A hockey insight from Alastair Cox, FIH
Hockey is the world’s third most popular team sport; the 2018 Global Hockey Survey conducted by the FIH, showed that there are now over 30 million people playing hockey. Fast, technically skilful, and requiring good levels of personal fitness, the sport is renowned for its social inclusiveness, gender equality, and ability to attract players of all ages.
During much of the 20th century, hockey was played on natural grass, and even today this surface is still used by many. In 1976, however, our sports was transformed as an elite level hockey competition was played on synthetic turf for the first time. Today synthetic turf, and especially the versions produced specifically for hockey, has allowed the game to develop into the fast, technically skilful, and exciting sport we now know.
But not all synthetic turf surfaces are the same, and it is important that those investing in hockey facilities select the type that is best suited to the needs of their facility. Deciding on which type of surface is best will depend on many factors. At the elite level of play, the desire for fast, predictable, and consistent surfaces has resulted in the development of surfaces that perform at their optimum when wet. For many, however, watering a field is not feasible either due to a lack of water, or the cost of the necessary irrigation infrastructure. . For many, however, watering a field is not feasible either due to a lack of water, or the cost of the necessary irrigation infrastructure. The FIH has therefore challenged the synthetic turf industry to develop surfaces that perform as the sport wants, but without the need for water.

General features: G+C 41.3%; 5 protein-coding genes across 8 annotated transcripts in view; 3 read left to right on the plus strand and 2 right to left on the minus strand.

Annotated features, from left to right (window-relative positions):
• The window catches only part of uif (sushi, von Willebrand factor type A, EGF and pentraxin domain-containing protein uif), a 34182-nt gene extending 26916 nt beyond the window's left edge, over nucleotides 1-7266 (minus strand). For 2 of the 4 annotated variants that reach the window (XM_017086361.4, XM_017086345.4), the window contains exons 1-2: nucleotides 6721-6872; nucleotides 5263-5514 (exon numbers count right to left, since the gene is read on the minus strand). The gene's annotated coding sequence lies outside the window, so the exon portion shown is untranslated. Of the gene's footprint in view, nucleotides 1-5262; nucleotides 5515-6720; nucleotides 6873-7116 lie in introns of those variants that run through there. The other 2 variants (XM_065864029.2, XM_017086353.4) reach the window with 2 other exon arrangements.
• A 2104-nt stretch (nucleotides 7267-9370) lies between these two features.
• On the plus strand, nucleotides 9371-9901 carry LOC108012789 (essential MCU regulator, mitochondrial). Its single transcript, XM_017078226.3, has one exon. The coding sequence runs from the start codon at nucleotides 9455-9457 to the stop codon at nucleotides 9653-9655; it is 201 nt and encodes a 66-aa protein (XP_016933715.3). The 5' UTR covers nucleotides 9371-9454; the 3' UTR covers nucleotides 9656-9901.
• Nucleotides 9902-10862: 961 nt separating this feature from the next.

For club, college and community hockey CCGrass and others have already developed a range of surfaces that do not use water, but still provide a wonderful playing experience, and at a more viable cost. Additionally, by adjusting the performance of these surfaces it is possible for a hockey field to become a multi-sports venue, allowing tennis, futsal, netball, lacrosse, and other sports to also be played; maximising opportunities, making investment easier.
With the increasing use of synthetic turf surfaces for football, people ask if hockey can also be played on these surfaces. Unfortunately, as these surfaces are designed to replicate natural grass, they tend to cause a hockey ball to bobble around and roll at a much slower pace, meaning many consider them unsuitable for hockey.
As hockey looks forward to the Tokyo Olympic Games, it is with satisfaction that the sport can justifiably say it saw the potential synthetic turf surfaces offered at the 1976 Olympic games, it embraced the technology and working closely with the FIH’s Preferred Suppliers and Certified Manufacturers it has now developed a range of surfaces that has revolutionised the sport.